Letting Her Play With Sugar
My daughter (1.7 years) came into kitchen while I was fixing breakfast in the morning and as usual asked me, pointing upwards to the slab and making insistent sounds, to be seated on the slab so she could see the action clearly. As always I lifted her up and seated her besides me on the slab. Once there, she started looking for something interesting and took notice of the sugar container and wanted it. The pointing and the insistent sounds resumed, to make sure the message passes on to me. I tried giving her some sugar cubes in a separate bowl but she didn't want that. She wanted to handle the whole container.
Conflicting thoughts ran through my mind.
If I give : She might spill it everywhere which would be difficult to clean and there would be ants all over the place.
If I don't give : She will cry and it will be difficult and time consuming to divert her attention to something else. Moreover, it will be a disrespect to her need of exploring things.
I decided to hand over the container to her and to observe her calmly. I decided to intervene if and when things start to get messy.
So now she had the open container in front of her. She took the spoon from it trying to hold it as correctly as possible and then trying to get some sugar on it. After some 4-5 tries she thought of taking the spoon to her mouth. Just when the spoon was about to reach her mouth, she tilted it slight downwards as if taking a bite from a fork and most of the sugar in spoon fell down on slab. But she was content with getting even a little in her mouth. So she went on doing the same thing many times. The sugar was getting spilled only on slab and not on the floor below so i was not much concerned. I could clear it up in a minute so I just watched her and did not interrupt.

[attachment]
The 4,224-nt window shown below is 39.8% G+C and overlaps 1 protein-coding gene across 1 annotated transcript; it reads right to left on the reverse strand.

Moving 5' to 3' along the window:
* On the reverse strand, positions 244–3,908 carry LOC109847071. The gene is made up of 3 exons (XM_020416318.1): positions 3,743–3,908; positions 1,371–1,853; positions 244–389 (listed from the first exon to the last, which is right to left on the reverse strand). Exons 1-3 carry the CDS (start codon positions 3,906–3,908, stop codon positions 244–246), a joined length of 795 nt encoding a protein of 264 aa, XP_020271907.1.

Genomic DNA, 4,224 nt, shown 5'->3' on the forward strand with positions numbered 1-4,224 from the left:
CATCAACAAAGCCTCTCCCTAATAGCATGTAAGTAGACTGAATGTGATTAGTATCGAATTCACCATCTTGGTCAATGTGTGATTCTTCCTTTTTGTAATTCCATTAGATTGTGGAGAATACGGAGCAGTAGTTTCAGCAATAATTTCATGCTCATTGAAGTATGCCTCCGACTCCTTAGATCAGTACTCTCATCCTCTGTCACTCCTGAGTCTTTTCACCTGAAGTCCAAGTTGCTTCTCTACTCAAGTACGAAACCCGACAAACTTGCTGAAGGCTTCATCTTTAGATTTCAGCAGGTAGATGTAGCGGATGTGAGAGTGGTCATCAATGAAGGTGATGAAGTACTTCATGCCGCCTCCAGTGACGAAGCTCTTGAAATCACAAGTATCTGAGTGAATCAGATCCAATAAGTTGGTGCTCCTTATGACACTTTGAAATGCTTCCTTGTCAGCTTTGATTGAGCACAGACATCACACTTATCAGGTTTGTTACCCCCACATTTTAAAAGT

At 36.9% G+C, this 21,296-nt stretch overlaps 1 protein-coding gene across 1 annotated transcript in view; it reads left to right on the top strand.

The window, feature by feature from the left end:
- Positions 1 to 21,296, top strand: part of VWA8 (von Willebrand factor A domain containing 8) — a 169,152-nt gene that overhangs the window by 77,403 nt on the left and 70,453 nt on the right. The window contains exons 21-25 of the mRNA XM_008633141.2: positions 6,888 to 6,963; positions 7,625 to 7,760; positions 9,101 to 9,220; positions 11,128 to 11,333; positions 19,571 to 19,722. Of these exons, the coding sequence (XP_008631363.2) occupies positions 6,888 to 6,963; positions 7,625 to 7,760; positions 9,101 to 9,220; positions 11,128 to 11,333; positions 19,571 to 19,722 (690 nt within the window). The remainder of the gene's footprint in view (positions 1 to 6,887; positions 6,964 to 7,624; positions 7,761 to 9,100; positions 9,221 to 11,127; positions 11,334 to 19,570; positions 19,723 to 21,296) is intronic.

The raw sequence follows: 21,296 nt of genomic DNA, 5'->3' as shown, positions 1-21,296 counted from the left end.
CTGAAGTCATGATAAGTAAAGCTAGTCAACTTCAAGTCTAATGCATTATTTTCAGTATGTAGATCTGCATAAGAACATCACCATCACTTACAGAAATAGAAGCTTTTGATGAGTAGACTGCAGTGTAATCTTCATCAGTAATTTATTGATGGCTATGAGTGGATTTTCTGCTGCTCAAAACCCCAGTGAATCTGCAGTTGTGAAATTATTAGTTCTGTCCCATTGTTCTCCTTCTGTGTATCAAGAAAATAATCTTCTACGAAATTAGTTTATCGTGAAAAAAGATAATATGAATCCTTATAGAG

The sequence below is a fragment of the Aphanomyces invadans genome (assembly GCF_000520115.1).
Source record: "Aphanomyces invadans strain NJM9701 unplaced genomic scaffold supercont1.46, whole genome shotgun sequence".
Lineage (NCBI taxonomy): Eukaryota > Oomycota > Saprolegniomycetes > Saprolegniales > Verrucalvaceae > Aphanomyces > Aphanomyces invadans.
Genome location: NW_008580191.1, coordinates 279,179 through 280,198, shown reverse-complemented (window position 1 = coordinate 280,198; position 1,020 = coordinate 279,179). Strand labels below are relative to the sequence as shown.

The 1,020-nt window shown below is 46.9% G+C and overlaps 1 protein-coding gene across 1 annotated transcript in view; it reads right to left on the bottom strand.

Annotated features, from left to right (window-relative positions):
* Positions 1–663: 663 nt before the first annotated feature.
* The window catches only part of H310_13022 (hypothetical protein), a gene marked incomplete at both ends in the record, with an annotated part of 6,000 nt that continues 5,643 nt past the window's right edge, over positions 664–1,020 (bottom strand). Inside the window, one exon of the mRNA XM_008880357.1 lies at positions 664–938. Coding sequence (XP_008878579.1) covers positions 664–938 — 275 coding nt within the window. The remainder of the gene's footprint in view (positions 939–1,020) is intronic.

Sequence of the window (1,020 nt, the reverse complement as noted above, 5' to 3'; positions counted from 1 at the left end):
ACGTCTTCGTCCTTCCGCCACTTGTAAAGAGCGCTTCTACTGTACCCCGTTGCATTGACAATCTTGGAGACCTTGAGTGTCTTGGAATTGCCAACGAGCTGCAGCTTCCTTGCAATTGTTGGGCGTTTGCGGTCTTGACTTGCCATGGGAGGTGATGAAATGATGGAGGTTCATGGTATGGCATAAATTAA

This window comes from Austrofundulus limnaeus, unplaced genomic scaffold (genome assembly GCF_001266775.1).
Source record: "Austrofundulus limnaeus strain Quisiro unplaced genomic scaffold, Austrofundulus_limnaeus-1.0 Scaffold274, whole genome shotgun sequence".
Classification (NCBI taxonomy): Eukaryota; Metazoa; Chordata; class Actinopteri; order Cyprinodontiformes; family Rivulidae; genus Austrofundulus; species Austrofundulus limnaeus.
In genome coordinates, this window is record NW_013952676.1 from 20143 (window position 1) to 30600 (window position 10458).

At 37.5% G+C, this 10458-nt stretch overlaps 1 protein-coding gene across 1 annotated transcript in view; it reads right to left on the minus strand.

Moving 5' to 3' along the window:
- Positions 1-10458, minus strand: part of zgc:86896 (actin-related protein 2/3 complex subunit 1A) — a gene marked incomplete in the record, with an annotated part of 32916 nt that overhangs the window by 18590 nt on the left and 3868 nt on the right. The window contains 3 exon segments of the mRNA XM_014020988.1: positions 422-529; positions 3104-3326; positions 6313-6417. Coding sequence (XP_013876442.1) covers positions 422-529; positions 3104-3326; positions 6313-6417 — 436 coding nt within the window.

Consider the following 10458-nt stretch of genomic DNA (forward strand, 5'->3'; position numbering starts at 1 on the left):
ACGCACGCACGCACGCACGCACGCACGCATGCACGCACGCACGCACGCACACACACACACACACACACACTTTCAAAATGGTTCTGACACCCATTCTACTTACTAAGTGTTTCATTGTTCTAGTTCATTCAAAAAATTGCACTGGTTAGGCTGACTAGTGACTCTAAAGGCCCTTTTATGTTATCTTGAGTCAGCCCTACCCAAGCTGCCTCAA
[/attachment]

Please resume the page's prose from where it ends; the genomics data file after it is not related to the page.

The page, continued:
After some 10 minutes she started to spill sugar on purpose. Instead of taking the spoon till the mouth, she will tilt it in between. So I immediately took the container from her saying a bit loudly and firmly that spilling is not allowed. I was surprised to discover that she didn't protest. I cleared up her clothes and all the mess on the slab while she was silently and meaningfully looking on. Then I took her to her toys area and she started playing with them happily.
Had I not given her the container at her request and kept giving her other things on the pretext that I don't understand what she is asking for (which is what many of us so often do with kids who have not started to speak yet), the subtle signals she would have got would be -
They don't trust me with anything...they don’t give me anything I ask
They don’t understand me...I never get what I want....
By letting her play with it for sometime -
She learnt a very important thing - that she can pass the message or communicate, that she is understood. It means a lot to all of us and especially to babies who are very new in this world.
She might have learnt that she is trusted to do things.
She might have learnt that spilling things is not a desirable act.
Those 10 minutes were absorbing and enjoyable for both of us. She got pleasure in exploring things and I got pleasure in observing her activities.
It is sad but true that most of the times when stuck in situations such as described above we parents decide hastily without giving sufficient respect to human nature. Tolstoy puts this beautifully -
"We use force to curb the imaginary disorder. We think that the disorder is growing greater and greater, and that there are no limits to it,- we think that there are no other means of stopping it but by the use of force, whereas we only need to wait a little, and the disorder (or animation) calms down naturally by itself, growing into a much better and more permanent order than what we have created."